Note:  Do not rely on this information. It is very old.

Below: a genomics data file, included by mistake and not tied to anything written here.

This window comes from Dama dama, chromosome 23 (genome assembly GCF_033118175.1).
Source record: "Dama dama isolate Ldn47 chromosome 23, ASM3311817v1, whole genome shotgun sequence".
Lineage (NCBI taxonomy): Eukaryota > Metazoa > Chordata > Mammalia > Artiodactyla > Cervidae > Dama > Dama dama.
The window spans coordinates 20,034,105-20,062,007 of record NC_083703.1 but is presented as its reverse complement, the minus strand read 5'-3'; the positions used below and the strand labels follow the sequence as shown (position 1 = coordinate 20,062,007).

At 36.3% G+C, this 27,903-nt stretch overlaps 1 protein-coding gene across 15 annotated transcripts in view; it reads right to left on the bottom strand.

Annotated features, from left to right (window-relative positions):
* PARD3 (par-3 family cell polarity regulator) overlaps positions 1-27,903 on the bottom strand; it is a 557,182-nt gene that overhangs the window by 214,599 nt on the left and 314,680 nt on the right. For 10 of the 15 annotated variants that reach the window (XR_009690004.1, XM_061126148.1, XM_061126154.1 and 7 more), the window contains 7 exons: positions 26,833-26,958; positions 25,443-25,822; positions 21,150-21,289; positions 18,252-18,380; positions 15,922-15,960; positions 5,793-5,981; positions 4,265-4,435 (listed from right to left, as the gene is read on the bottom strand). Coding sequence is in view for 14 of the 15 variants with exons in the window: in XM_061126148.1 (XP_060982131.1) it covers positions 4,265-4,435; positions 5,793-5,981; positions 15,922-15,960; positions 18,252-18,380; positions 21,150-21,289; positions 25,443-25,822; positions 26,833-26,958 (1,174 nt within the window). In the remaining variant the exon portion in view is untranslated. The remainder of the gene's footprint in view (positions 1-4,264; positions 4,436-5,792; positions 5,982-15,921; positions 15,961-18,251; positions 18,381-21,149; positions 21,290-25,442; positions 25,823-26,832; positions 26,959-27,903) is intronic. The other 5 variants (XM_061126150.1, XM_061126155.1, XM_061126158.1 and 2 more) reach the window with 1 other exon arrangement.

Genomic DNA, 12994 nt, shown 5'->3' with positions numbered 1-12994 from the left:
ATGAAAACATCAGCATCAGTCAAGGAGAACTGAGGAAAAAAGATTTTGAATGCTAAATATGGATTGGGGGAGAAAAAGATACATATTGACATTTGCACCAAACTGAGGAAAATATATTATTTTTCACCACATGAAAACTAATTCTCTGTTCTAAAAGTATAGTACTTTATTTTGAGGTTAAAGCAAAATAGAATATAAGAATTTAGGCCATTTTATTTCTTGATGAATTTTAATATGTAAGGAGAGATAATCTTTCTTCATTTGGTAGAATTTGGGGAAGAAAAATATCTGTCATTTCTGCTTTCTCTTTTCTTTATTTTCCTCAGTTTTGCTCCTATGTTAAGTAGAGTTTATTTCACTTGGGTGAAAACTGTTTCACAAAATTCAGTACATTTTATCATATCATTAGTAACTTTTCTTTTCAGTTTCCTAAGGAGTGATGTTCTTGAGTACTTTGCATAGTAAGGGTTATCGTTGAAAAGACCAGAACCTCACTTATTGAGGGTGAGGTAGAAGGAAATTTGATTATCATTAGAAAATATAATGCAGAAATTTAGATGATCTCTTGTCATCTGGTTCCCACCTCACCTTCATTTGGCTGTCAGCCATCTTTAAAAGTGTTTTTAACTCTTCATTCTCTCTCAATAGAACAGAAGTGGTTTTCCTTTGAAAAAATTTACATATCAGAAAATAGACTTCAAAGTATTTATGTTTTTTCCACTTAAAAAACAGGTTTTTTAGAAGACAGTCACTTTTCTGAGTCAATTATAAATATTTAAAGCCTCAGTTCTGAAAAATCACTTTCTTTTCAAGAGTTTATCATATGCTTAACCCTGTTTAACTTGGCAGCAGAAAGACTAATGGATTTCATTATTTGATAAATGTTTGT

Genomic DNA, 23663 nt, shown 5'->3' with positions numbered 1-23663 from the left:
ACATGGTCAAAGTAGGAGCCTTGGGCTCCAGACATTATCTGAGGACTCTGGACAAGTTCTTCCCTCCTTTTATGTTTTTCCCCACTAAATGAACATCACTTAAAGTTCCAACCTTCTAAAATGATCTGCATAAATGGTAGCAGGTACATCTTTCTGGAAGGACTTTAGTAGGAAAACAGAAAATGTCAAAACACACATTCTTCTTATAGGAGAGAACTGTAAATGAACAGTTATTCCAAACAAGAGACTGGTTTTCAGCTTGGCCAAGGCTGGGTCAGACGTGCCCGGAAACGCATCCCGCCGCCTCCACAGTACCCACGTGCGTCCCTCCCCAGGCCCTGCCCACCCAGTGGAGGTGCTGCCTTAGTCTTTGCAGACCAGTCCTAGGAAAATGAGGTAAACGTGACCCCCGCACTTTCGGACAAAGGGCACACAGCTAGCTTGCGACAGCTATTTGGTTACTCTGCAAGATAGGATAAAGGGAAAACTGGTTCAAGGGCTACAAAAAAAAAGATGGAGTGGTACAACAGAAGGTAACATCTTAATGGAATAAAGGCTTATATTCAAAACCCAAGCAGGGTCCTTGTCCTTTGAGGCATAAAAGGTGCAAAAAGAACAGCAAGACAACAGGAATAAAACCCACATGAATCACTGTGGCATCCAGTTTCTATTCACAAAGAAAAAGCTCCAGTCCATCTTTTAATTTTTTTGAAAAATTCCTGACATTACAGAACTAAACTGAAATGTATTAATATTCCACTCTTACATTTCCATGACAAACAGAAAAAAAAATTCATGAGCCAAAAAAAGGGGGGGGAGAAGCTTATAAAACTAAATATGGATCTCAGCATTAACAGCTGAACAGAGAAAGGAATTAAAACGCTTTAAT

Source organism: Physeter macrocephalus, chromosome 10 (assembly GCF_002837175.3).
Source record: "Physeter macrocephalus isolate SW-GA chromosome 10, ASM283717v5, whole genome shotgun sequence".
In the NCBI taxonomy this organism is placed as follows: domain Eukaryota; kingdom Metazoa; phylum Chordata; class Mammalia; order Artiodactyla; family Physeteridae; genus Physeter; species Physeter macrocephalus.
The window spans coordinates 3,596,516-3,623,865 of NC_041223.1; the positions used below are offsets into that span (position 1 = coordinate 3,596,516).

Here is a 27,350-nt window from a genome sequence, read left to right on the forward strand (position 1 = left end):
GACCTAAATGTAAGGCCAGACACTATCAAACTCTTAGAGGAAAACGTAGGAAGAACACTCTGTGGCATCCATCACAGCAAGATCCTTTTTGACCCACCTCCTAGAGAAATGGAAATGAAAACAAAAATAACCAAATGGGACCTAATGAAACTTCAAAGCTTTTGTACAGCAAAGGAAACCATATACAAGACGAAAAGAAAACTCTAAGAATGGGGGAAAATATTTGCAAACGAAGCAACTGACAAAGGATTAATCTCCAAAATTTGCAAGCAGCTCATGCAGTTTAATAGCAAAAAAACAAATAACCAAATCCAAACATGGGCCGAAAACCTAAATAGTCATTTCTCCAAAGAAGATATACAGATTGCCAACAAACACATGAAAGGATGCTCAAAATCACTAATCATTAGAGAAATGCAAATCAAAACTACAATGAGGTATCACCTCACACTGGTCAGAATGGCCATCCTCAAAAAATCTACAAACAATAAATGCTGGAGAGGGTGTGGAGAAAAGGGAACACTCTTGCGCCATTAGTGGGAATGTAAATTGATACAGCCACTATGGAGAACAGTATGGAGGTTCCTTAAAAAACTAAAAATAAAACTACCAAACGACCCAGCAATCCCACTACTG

Tarn, a French department of the south, having Aveyron and Tarn-et-Garonne on the N., Haute-Garonne on the W., Aude on the S., and Herault on the E. It contains 2,217 square miles, and the northern part is traversed from W. to E. by the river Tarn. The surface is generally lofty, and in the S. and S.W. offshoots of the Cevennes rise to a height of over 4,000 feet. The mountains are well wooded, and the vine is extensively cultivated on the hills. There are fertile alluvial valleys and fine forests of beech and oak. The chief productions are grain, potatoes, fruit, wine, cattle, geese, turkeys, and cheese; coal, marble, etc., are among the minerals; and among the chief industries are the manufacture of wool, silk, steel, glass, and pottery, and dyeing, The department is divided into four arrondissements, and has for its capital Alby.